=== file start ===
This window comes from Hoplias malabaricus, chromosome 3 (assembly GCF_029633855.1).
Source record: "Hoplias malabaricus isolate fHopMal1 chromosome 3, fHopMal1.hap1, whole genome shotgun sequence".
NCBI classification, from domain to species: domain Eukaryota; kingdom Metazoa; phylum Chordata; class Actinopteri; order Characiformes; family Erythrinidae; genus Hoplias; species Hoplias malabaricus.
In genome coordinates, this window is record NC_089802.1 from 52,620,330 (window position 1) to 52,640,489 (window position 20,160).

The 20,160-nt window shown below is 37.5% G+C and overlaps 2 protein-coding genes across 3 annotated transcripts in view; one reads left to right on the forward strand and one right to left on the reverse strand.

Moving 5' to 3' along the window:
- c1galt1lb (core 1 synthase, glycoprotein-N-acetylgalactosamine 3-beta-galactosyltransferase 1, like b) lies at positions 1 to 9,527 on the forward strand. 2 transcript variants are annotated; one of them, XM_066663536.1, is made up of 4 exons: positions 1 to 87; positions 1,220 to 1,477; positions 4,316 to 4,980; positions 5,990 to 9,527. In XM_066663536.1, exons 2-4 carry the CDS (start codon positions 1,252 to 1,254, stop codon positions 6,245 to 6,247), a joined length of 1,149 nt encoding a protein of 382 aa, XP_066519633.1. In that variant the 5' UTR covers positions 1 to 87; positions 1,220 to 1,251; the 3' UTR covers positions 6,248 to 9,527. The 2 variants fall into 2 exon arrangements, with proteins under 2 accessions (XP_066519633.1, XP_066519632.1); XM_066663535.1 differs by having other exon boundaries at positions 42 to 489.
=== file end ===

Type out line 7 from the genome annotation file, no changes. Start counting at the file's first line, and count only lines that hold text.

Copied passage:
- c1galt1lb (core 1 synthase, glycoprotein-N-acetylgalactosamine 3-beta-galactosyltransferase 1, like b) lies at positions 1 to 9,527 on the forward strand. 2 transcript variants are annotated; one of them, XM_066663536.1, is made up of 4 exons: positions 1 to 87; positions 1,220 to 1,477; positions 4,316 to 4,980; positions 5,990 to 9,527. In XM_066663536.1, exons 2-4 carry the CDS (start codon positions 1,252 to 1,254, stop codon positions 6,245 to 6,247), a joined length of 1,149 nt encoding a protein of 382 aa, XP_066519633.1. In that variant the 5' UTR covers positions 1 to 87; positions 1,220 to 1,251; the 3' UTR covers positions 6,248 to 9,527. The 2 variants fall into 2 exon arrangements, with proteins under 2 accessions (XP_066519633.1, XP_066519632.1); XM_066663535.1 differs by having other exon boundaries at positions 42 to 489.